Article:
Tuesday, September 22, 2009

MAAC's Top Newcomers, Part I

Recently this blogger promied to opine on the top newcomers to conference programs this season. Yet, while doing the research, yours truly discovered that the top five picks would all be players with past college-level experience, either tranfers from other four-year programs or from junior colleges.

So, the look at top newcomers will be split into two segments, the first (below) highlighting the five top newcomers with past college experience. Later, we'll check in with the top incoming freshmen.

A little insight on the selections ... this isn't necessarily a list of the most-talented newcomers (although talent is a factor), but of players who will be the most-productive, ones who will have the most impact. Opportunity is also a part of that equation. These players fill specific needs for their respective teams, and will all get significant playing time and the opportunity to put up good numbers.

Here's the top five incoming players with previous experience, and all five should have considerable impact on the fortunes of their respective teams.

- Jhamar Youngblood, 6-1 guard, Rider: A transfer after two seasons at Monmouth, where he averaged 12.3 and 12.1 points per game those two years. He was the Northeast Conference's Rookie of the Year in the 2006-07 season. A legitimate long-range shooter who is a perfect fit as a replacement for Harris Mansell, a player of similar skills who graduated this past May. One MAAC coach's simple, yet revealing comment about Youngblood: "He's good."

- Daye Kaba, 6-3 guard, Marist: The Red Foxes need plenty of help after losing their top two players from last season's last-place team, so there's a real need here. Kaba, a real "physical specimen" at a solid 215 pounds, is in position to provide plenty of help. He's a transfer from Boston College of the Atlantic Coast Conference, and has three seasons of eligibility for MAAC play. He didn't get much time at BC, though, just 17 total minutes over nine games there as a freshman.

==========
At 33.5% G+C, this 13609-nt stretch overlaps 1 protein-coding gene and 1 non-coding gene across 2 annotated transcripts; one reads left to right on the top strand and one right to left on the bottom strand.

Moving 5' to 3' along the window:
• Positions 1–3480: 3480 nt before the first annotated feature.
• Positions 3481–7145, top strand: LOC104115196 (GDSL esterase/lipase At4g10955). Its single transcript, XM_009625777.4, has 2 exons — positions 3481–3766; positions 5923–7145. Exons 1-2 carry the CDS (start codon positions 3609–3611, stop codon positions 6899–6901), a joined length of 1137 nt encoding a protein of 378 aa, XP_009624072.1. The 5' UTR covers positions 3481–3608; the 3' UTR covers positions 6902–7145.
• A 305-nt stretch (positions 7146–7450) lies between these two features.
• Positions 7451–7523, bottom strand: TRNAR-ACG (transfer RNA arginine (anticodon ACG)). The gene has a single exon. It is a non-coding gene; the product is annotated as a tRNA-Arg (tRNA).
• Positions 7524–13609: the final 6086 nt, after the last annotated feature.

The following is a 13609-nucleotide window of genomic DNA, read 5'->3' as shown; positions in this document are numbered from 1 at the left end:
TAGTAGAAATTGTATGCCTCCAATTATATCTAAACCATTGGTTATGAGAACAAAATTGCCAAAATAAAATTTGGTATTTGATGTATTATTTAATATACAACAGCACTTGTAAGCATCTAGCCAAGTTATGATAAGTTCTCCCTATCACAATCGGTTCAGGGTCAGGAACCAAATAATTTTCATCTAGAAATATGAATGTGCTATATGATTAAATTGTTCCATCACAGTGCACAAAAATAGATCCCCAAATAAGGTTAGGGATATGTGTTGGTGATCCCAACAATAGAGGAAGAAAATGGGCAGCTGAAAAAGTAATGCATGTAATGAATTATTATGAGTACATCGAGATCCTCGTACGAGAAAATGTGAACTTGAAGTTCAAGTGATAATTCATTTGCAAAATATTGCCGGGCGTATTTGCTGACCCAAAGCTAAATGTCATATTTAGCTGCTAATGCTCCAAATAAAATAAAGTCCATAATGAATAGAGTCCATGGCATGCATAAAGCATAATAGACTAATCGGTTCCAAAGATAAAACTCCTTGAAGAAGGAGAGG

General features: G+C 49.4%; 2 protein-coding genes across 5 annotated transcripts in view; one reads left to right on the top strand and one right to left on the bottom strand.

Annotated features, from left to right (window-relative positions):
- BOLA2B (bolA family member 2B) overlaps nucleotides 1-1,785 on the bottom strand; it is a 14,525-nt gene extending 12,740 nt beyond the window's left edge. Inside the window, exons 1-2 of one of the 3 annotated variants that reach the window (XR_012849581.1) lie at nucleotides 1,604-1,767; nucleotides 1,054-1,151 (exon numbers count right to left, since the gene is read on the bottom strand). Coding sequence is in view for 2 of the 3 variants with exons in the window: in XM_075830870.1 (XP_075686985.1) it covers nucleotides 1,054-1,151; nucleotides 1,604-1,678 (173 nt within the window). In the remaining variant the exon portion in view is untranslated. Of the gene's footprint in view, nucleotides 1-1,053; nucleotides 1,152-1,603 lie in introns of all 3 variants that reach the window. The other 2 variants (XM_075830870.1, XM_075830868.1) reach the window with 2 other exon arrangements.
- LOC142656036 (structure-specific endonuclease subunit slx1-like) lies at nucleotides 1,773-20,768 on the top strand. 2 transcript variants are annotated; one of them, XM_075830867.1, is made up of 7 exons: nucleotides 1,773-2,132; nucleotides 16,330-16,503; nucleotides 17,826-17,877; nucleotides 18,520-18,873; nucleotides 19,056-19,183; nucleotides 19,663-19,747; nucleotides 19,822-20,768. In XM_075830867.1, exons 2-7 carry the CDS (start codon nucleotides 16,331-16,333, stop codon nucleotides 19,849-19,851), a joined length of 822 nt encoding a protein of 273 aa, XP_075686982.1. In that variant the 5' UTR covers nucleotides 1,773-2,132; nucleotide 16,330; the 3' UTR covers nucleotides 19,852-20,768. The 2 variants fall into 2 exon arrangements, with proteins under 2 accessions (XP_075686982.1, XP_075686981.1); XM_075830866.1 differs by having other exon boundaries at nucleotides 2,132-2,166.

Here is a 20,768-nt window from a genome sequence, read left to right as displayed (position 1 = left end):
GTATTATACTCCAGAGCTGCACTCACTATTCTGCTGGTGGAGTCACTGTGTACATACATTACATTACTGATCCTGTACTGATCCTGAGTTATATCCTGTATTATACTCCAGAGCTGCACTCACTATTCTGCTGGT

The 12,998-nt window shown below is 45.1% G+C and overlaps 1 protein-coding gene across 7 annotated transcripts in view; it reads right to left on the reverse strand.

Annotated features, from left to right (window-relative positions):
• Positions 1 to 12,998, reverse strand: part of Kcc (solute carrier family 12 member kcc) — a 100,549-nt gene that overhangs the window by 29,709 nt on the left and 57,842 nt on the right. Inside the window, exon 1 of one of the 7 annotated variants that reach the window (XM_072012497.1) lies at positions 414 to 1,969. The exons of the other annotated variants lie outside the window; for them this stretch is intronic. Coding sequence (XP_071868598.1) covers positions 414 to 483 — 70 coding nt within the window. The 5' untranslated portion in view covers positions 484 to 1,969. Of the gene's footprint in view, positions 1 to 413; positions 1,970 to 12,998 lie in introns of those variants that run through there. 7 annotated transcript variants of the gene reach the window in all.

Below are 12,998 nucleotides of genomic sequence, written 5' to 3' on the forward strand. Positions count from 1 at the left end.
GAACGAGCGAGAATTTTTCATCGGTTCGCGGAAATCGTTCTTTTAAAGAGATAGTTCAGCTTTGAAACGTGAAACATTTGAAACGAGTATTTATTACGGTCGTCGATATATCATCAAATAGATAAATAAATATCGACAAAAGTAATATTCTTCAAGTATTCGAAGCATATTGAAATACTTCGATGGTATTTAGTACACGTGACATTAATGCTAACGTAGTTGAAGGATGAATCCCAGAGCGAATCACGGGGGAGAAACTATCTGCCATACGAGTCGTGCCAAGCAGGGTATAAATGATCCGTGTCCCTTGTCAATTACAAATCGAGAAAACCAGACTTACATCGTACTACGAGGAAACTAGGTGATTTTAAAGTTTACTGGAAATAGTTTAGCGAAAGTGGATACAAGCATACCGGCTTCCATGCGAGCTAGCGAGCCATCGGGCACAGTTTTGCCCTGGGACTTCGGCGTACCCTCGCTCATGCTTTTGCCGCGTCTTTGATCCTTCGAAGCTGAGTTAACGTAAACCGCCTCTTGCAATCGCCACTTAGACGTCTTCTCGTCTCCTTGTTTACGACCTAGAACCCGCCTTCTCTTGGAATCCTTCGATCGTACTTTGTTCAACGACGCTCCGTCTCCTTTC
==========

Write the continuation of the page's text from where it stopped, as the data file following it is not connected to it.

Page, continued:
- Shane Walker, 6-10 center, Loyola: A lanky (210 pounds), athletic player who can run the floor, block shots and will rebound. Not likely to be a big scorer. In a Q & A with the Baltimore Sun recently, Loyola coach Jimmy Patsos had this prediction for Walker: "I'd say if he's getting 10 points and 10 rebounds (per game), it would be a successful year." Those numbers are probably a little optimistic. Figure on, maybe six/seven points and seven/eight rebounds per game, still pretty good.

- Rico Pickett, 6-4 guard, Manhattan: A definite need here for a scorer, and Pickett appears capable of filling it, after averaging 17.3 points and 5.0 rebounds per game at Miami Dade Community College last eason. The junior guard began his career at Alabama where he started 20 games as a freshman and averaged 5.9 points and 3.3 rebounds. He joins seniors Darryl Crawford and Antoine Pearson to give the Jaspers a very good perimeter trio.

- Jeron Belin, 6-6 forward, St. Peter's: Another junior college transfer, he averaged 14.3 points and 6.1 rebounds per game for Monroe CC last season. He also fills a definite need, replacing Akeem Gooding who had a year's eligibility remaining, but graduated in May and opted not to return. How good the Peacocks will be this year will depend in some part on Belin's contributions. St. Pete's already have all-MAAC caliber players in 6-7 forward Ryan Bacon and 6-2 guard Wesley Jenkins. If Belin can come close to matching his junior college numbers, then he'll be a productive third option in his team's attack and the Peacocks could be very good.


Let' not forget about the biggest transfer joining the conference, 6-10, 275-pound center Casiem Drummond at Marist. Drummond transfers in from Villanova where he had some big games over his time there. He averaged 4.9 points and 4.5 rebounds as a sophomore (2007-08), but only played two games last season before ankle and foot injuries, along with some disciplinary situations, ended his season. He's eligible to play for Marist after the first semester ends. If everything goes well, he could have a considerable impact. But, his physical status and the fact that he'll miss the first semeter of games keeps him off the list of top five newcomers for now.

NEXT UP: A look at the conference's five "Freshmen of Influence."

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